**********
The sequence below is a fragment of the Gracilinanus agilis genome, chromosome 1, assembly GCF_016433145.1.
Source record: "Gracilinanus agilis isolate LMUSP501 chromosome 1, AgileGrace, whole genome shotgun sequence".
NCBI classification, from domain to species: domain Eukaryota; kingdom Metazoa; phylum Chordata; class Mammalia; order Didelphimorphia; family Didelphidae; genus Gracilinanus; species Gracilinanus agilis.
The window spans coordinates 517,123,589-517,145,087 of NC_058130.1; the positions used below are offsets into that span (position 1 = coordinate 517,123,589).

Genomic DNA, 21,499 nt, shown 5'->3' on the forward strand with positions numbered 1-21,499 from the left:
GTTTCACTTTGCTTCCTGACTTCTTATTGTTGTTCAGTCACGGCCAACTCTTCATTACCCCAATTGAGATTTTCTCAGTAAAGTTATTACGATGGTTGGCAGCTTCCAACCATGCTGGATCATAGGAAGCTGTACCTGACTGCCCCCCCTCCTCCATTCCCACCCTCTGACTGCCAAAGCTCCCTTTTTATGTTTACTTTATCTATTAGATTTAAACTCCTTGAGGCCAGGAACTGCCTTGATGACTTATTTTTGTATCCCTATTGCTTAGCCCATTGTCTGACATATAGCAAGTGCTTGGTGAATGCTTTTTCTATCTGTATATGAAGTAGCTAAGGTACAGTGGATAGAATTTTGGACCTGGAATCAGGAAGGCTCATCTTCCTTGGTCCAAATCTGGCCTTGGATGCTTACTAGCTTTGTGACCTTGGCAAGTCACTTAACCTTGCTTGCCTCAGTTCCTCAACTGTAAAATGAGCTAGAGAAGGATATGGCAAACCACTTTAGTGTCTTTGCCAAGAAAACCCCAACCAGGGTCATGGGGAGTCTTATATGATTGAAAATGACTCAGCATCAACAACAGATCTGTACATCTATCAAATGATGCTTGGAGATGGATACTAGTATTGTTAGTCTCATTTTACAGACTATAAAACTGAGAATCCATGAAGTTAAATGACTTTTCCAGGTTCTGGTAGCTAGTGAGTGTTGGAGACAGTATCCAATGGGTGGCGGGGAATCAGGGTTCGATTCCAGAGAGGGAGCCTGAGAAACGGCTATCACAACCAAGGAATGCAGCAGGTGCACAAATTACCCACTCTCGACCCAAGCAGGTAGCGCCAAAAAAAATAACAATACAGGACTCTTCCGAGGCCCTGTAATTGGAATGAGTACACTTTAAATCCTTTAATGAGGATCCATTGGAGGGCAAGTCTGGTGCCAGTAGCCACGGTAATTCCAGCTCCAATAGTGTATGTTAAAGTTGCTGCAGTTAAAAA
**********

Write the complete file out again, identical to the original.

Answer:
The sequence below is a fragment of the Gracilinanus agilis genome, chromosome 1, assembly GCF_016433145.1.
Source record: "Gracilinanus agilis isolate LMUSP501 chromosome 1, AgileGrace, whole genome shotgun sequence".
NCBI classification, from domain to species: domain Eukaryota; kingdom Metazoa; phylum Chordata; class Mammalia; order Didelphimorphia; family Didelphidae; genus Gracilinanus; species Gracilinanus agilis.
The window spans coordinates 517,123,589-517,145,087 of NC_058130.1; the positions used below are offsets into that span (position 1 = coordinate 517,123,589).

Genomic DNA, 21,499 nt, shown 5'->3' on the forward strand with positions numbered 1-21,499 from the left:
GTTTCACTTTGCTTCCTGACTTCTTATTGTTGTTCAGTCACGGCCAACTCTTCATTACCCCAATTGAGATTTTCTCAGTAAAGTTATTACGATGGTTGGCAGCTTCCAACCATGCTGGATCATAGGAAGCTGTACCTGACTGCCCCCCCTCCTCCATTCCCACCCTCTGACTGCCAAAGCTCCCTTTTTATGTTTACTTTATCTATTAGATTTAAACTCCTTGAGGCCAGGAACTGCCTTGATGACTTATTTTTGTATCCCTATTGCTTAGCCCATTGTCTGACATATAGCAAGTGCTTGGTGAATGCTTTTTCTATCTGTATATGAAGTAGCTAAGGTACAGTGGATAGAATTTTGGACCTGGAATCAGGAAGGCTCATCTTCCTTGGTCCAAATCTGGCCTTGGATGCTTACTAGCTTTGTGACCTTGGCAAGTCACTTAACCTTGCTTGCCTCAGTTCCTCAACTGTAAAATGAGCTAGAGAAGGATATGGCAAACCACTTTAGTGTCTTTGCCAAGAAAACCCCAACCAGGGTCATGGGGAGTCTTATATGATTGAAAATGACTCAGCATCAACAACAGATCTGTACATCTATCAAATGATGCTTGGAGATGGATACTAGTATTGTTAGTCTCATTTTACAGACTATAAAACTGAGAATCCATGAAGTTAAATGACTTTTCCAGGTTCTGGTAGCTAGTGAGTGTTGGAGACAGTATCCAATGGGTGGCGGGGAATCAGGGTTCGATTCCAGAGAGGGAGCCTGAGAAACGGCTATCACAACCAAGGAATGCAGCAGGTGCACAAATTACCCACTCTCGACCCAAGCAGGTAGCGCCAAAAAAAATAACAATACAGGACTCTTCCGAGGCCCTGTAATTGGAATGAGTACACTTTAAATCCTTTAATGAGGATCCATTGGAGGGCAAGTCTGGTGCCAGTAGCCACGGTAATTCCAGCTCCAATAGTGTATGTTAAAGTTGCTGCAGTTAAAAA